The $18 billion jobs bill that won Senate approval today includes tax relief provisions for businesses that hire unemployed workers. It is only one bill in a series of measures designed to alleviate unemployment, but some lawmakers claim that the benefits are not being distributed to the communities that need it most.

Former Chair of the Congressional Black Caucus (CBC), Rep. Elijah E. Cummings (D-MD) supports greater actions on behalf of the black community, which has been disproportionately afflicted by the recession. According to the Bureau of Labor Statistics (BLS), unemployment has nearly doubled for African-Americans since early 2008, with unemployment among black men going from 9 percent to 19 percent, and from 7 percent to 13 percent among black women. Congressman Cummings also cites that 45 percent of unemployed African-Americans have been unable to find jobs for over 6 months.

Rep. Cummings voted for the House version of the current bill, and supports modest tax relief for businesses that create jobs. However, he points to a more progressive bill as a better solution, the proposed Local Jobs for America Act, sponsored by House Education and Labor Committee Chair Rep. George Miller (D-CA). A fellow member of the Congressional Progressive Caucus (CPC), Rep. Miller is currently seeking co-sponsor support in the House for his bill, which specifically targets regions with high poverty and double-digit unemployment for job retraining. The Miller bill also provides financial support to local governments who are shedding jobs for lack of funds.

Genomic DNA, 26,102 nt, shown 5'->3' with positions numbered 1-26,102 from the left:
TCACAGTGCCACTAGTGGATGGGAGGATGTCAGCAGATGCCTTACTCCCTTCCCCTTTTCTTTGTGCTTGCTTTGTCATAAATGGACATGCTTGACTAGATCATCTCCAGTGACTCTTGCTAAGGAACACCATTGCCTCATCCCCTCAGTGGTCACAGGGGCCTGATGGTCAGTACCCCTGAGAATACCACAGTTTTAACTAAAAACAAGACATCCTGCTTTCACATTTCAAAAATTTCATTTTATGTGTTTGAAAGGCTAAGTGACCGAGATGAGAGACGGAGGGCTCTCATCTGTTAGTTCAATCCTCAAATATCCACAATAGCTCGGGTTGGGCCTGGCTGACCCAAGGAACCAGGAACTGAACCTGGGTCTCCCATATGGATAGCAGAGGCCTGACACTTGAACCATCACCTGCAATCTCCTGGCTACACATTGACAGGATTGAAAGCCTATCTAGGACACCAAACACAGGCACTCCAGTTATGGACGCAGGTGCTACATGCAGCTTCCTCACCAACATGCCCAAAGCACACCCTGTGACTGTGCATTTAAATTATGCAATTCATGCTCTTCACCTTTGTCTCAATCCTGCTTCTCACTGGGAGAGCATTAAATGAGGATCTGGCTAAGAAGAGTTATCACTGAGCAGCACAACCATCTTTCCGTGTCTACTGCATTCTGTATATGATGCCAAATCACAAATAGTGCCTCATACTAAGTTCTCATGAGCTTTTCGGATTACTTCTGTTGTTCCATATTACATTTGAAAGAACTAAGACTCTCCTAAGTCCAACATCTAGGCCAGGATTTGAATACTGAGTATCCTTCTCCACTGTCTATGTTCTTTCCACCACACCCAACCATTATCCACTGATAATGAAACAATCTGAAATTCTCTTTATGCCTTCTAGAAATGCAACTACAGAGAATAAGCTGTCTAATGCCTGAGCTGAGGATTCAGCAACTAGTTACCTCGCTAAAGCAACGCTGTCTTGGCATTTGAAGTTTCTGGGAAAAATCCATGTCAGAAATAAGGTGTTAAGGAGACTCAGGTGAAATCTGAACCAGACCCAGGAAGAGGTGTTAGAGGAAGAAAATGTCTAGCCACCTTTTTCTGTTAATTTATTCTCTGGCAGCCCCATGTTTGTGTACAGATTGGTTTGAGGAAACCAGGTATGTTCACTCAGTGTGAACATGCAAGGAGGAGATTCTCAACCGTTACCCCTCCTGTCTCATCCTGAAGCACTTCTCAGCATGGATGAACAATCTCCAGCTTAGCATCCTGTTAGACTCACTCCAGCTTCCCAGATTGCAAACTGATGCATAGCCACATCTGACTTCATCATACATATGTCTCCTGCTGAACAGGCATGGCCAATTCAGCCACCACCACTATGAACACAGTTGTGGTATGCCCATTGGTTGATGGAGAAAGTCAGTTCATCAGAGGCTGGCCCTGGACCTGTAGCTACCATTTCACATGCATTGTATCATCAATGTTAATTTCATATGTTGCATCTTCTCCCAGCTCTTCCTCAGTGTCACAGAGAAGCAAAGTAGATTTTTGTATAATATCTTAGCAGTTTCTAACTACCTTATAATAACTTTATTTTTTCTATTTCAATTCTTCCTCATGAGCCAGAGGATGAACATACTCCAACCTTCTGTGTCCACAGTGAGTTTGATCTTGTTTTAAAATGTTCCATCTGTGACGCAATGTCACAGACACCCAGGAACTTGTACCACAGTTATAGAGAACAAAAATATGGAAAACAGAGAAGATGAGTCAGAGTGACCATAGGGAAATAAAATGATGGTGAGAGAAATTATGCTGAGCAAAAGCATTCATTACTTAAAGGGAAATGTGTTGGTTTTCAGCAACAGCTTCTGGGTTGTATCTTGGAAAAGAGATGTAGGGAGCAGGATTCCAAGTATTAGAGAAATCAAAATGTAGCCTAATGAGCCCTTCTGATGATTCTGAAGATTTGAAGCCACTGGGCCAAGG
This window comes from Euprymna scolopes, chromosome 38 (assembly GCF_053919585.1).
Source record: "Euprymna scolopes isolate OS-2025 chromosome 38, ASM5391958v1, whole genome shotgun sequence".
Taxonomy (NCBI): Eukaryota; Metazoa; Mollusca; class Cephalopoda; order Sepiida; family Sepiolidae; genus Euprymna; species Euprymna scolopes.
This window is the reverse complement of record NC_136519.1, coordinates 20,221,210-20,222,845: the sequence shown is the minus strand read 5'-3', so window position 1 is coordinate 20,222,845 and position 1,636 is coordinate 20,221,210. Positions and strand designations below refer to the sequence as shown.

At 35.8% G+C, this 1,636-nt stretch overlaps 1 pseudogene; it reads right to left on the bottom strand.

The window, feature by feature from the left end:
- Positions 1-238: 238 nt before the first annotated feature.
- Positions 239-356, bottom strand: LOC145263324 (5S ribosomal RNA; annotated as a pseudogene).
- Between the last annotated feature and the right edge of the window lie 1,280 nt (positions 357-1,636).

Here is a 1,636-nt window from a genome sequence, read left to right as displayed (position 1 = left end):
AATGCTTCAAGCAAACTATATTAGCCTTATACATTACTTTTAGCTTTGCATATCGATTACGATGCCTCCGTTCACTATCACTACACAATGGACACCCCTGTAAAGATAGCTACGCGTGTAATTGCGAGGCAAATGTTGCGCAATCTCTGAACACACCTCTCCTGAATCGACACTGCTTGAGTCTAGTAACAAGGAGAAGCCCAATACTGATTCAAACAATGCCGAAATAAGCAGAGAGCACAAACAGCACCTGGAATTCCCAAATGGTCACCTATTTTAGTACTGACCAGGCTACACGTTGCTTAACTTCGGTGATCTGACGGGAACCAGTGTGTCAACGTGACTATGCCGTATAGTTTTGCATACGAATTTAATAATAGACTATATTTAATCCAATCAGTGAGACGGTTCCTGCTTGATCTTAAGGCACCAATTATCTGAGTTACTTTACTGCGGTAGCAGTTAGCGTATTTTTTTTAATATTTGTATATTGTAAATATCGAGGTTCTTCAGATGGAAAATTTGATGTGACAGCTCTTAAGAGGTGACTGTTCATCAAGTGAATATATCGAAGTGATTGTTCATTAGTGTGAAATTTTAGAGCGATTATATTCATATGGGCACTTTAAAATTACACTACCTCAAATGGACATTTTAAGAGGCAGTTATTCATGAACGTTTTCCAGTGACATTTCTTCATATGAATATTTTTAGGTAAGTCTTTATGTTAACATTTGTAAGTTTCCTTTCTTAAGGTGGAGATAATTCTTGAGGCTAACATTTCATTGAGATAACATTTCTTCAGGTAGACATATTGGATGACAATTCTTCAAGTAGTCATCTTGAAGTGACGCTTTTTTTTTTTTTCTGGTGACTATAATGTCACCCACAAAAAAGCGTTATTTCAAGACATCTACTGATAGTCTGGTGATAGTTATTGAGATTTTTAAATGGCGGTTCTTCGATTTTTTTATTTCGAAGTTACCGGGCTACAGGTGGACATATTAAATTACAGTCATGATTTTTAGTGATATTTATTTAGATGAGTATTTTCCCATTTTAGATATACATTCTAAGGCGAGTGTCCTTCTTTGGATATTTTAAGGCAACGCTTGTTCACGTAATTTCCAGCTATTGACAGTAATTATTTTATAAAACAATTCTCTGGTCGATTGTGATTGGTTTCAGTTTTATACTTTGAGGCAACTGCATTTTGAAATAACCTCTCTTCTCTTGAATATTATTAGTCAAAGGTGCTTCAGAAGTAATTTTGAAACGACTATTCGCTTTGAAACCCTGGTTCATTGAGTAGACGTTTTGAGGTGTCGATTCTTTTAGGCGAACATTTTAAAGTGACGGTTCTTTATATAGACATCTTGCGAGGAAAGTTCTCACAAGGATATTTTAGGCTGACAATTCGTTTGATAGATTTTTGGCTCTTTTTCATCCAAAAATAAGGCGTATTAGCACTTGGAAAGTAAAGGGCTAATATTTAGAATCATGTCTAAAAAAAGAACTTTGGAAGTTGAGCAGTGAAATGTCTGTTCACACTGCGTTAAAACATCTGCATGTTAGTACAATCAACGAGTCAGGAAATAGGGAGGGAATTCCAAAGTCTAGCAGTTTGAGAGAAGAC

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While President Obama publicly thanked eleven Senate Republicans today for their bipartisan support, the Congressional Black Caucus met last week with the president to discuss their concerns about the black community. Rep. Cummings found President Obama to be receptive and supportive, but believes that the CBC must follow Obama’s lead by exerting pressure on their colleagues in the House and Senate to pass adequate recovery measures. On black unemployment, Rep. Cummings says, “People are tired of not working and people want to work. They just want to have an opportunity to work.”

Congressman Cummings is confident about the upcoming House health care bill. However House Democrats are awaiting the results of a Congressional Budget Office (CBO) cost analysis before determining if any special procedural voting strategies will be necessary.

Although current polls report increasing dissatisfaction with Congress among voters, Rep. Cummings echoes the Democratic position that once people understand the legislation under debate, they will be pleased with its effects. With respect to the economic stimulus acts, he acknowledges that the public only sees Congress supporting the large finance and auto industries and not small business and the middle class. On health care, he emphasizes that the nation is in an ethical & economic crisis situation, and insists that Congress and the White House have come up with a workable solution.

“We are going to pass this.”